Bonagura: Relative to the rest of the players who were brought to Hollywood over the past two days, Juda Parker was one of the players I knew the least about. About 30 seconds into a chat with him, it became clear he's headed for big things. Time will tell if that's in professional football -- he's got a chance -- or in something else, but he expressed how important it was to develop skills during his time at Colorado that'll help both on the football field and "in a cubicle." It was obviously more detailed than that, but let's just say he served as an impressive ambassador for Colorado.

Cornhole was one of the activities available for the players and coaches at Pac-12 media days. If you could pick a threesome to play corn hole with, who would you pick and why?

Gemmell: Isn't this one obvious? Brett Hundley, Sean Mannion and Cody Kessler. Leave the coaches out of it. Stick with the three of the four most accurate quarterbacks in the Pac-12 from last year. Hundley led the conference with a 66.8 completion percentage. Mannion was second with 66.3 and Kessler was fourth at 65.4 (Keith Price was third at 66.2). The name of the game is accuracy. I want the guys who aren't going to miss.

Jennings: I'd pick Hundley as my teammate, because he and Eric Kendricks swept their competition -- 7-0, according to the leaderboard -- and I'm going to assume that the Heisman-contending QB was a big part of that. And for the competition, I'm going to pick Steve Sarkisian and Mark Helfrich -- the two coaches that are likely going to battle Hundley the most for the top spot in the south division and the championship game. Overall, there'd be plenty of real rivalry happening and I love some good trash talk (which I'm hoping there'd be some of). Plus, if we lost, I'd convince Hundley to just walk around throwing footballs at people and saying it was because he's the Campus Enforcer.

Bonagura: For my teammate, I'm choosing Sean Mannion. If his 68 career touchdown passes aren't reason enough, I'm putting a lot of stock in his recent victory in the Air-It-Out Challenge at the Manning Passing Academy. That event showcased his accuracy against several of the nation's best quarterbacks including USC's Cody Kessler and Oregon's Marcus Mariota, both of whom were also in Hollywood this week. As for who we're playing against, I want Mike Leach on my side of the pit (is it a cornhole pit?) purely for entertainment value and Sonny Dykes on the other to provide a reunion for the close friends.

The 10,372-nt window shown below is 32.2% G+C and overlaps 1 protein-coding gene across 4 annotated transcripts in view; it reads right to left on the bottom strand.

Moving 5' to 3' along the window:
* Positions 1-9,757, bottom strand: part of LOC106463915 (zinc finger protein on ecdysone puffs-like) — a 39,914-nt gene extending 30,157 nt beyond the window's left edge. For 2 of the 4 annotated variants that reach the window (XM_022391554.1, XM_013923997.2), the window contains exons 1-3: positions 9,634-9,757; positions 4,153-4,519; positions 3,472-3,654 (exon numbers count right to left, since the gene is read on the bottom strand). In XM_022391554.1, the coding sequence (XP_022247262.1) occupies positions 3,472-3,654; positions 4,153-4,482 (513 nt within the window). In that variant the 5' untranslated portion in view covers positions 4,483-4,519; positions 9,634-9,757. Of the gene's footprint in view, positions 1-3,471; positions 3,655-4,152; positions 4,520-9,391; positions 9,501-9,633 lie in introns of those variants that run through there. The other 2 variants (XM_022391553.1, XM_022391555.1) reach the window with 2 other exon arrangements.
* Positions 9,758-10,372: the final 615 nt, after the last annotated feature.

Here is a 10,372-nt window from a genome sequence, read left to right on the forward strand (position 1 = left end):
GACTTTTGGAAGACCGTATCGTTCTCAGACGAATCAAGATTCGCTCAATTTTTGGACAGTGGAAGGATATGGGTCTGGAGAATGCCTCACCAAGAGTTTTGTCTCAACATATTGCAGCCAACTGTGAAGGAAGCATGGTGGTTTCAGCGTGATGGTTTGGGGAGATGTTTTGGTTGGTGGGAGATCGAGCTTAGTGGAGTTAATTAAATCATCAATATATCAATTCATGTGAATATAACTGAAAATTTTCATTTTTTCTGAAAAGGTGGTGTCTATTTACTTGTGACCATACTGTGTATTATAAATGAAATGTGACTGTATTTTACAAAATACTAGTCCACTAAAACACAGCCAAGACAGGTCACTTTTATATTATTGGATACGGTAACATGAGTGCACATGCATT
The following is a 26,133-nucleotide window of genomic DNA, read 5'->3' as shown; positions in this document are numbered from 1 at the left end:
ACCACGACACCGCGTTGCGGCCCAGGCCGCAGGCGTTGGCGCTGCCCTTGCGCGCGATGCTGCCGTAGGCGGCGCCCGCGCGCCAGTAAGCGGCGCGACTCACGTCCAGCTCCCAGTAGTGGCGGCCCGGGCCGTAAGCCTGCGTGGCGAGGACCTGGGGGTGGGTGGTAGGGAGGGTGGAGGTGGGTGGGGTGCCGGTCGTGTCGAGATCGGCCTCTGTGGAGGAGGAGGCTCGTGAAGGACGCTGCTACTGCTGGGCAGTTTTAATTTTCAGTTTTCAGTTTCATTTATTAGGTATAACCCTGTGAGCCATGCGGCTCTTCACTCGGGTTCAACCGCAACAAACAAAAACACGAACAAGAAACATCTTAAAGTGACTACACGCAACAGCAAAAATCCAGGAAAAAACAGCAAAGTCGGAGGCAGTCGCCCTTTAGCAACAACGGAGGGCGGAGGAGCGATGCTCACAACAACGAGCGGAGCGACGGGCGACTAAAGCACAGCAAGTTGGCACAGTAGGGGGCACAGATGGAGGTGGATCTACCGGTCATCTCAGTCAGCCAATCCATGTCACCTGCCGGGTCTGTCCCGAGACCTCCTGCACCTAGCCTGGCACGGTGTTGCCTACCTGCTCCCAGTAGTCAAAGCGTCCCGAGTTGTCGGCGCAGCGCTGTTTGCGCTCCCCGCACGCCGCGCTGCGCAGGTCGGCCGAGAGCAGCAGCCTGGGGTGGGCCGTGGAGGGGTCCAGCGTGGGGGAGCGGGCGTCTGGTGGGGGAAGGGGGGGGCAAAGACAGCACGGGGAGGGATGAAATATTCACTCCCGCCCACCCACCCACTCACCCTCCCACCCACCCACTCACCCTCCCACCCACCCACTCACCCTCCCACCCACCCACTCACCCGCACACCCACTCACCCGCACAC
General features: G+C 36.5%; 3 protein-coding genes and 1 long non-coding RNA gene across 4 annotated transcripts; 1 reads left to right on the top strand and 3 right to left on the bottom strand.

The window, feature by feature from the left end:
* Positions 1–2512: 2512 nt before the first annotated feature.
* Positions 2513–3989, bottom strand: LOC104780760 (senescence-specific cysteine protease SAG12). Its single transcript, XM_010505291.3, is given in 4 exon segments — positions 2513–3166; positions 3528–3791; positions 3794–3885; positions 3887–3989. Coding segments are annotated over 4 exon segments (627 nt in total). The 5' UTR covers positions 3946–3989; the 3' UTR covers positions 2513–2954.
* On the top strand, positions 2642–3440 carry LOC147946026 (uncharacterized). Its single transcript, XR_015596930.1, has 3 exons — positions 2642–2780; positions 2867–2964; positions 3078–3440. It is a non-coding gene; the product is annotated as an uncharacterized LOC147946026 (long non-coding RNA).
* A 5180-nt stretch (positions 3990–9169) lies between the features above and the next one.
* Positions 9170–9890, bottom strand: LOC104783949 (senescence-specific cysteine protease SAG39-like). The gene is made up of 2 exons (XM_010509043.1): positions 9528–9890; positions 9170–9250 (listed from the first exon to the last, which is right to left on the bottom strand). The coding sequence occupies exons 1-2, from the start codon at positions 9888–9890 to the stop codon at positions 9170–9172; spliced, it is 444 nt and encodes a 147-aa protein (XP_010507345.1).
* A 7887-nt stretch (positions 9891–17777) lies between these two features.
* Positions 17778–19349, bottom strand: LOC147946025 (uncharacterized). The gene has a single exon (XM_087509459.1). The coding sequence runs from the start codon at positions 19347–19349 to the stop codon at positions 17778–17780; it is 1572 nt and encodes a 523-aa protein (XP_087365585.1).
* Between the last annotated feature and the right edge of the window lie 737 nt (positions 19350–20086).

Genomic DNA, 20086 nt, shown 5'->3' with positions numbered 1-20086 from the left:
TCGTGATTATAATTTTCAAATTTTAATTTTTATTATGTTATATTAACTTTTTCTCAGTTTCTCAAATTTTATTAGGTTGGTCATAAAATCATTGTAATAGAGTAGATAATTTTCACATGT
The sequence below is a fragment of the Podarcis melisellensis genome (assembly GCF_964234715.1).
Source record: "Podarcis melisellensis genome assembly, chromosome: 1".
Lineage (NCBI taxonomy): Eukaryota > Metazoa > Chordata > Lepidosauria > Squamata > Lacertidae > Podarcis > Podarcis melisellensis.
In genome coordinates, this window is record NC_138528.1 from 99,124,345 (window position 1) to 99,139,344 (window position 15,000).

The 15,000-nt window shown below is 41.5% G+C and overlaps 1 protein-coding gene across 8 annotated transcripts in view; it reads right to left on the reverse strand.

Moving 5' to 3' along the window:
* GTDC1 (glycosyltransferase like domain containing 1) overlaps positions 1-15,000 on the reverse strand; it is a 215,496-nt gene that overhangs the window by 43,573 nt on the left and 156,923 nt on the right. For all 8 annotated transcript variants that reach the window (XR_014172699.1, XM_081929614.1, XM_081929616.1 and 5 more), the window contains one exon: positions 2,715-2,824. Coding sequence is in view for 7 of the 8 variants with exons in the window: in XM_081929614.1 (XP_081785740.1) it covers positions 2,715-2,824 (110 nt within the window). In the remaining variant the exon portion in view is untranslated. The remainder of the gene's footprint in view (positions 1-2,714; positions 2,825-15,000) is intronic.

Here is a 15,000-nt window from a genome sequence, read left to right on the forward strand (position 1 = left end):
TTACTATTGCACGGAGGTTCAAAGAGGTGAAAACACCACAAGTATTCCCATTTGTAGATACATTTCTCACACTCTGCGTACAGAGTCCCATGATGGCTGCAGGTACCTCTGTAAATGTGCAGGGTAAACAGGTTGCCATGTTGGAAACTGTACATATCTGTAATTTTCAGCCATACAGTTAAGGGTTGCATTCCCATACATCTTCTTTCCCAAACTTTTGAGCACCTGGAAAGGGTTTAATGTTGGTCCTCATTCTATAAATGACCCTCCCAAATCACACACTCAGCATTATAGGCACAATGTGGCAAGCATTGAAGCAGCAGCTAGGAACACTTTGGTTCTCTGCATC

We continue with our series looking at each Pac-12 team's nonconference opponents in 2014.

CALIFORNIA

At Northwestern, Saturday, Aug. 30
  • Coach: Pat Fitzgerald (55-46), ninth year
  • 2013 record: 5-7, 1-7 Big Ten
  • Returning starters: 9 offense, 9 defense
  • Offensive headliner: After playing the last couple of seasons in a two-quarterback system, Trevor Siemian is the full-time guy. He has more than 3,700 yards and 20 touchdowns to his credit.
  • Defensive headliner: Remember Collin Ellis? You should. He had a pair of pick-sixes for the Wildcats in the second half of last year's game that ended up being the difference. Now he's making the transition to middle linebacker to replace the departed Damien Proby.
  • The skinny: After starting out 4-0 last year, the Wildcats went on to drop seven straight before closing out the season with a win over Illinois. Four of those losses were by a touchdown or less and two of them were in overtime -- including a triple-overtime loss to Michigan. With 18 starters coming back, surely there are some lessons learned about playing in close games.
Sacramento State, Saturday, Sept. 6
  • Coach: Jody Sears (interim), first year
  • 2013 record: 5-7, 4-4 Big Sky
  • Returning starters: 10 offense, seven defense
  • Offensive headliner: Wide receiver DeAndre Carter caught 64 balls for 934 yards and matched the team record with 14 receiving touchdowns last season. He was recently named to the preseason All-Big Sky squad.
  • Defensive headliner: Linebacker Darnell Sankey, who spent most of last season at defensive end, is making the move to middle linebacker and will try to replace all-conference linebacker Todd Davis.
  • The skinny: This is not a team to be taken for granted. Recall, the Hornets topped Oregon State in the season opener in 2011 and then stung again by beating Colorado in 2012. But that was under Marshall Sperbeck, who suddenly resigned after seven seasons in April amid possible NCAA allegations. Still, you can't take an FCS team for granted -- especially this one and its recent history of upsets.
BYU, Saturday Nov. 29
  • Coach: Bronco Mendenhall (82-34), 10th year
  • 2013 record: 8-5, Independent
  • Returning starters: eight offense, six defense
  • Offensive headliner: Quarterback Taysom Hill is a dynamic dual-threat player. He started in every game last year and threw for 19 touchdowns while rushing for 10 more.
  • Defensive headliner: Safety Craig Bills returns after posting 78 tackles last season, which was second on the team. He's versatile enough to play either safety spot.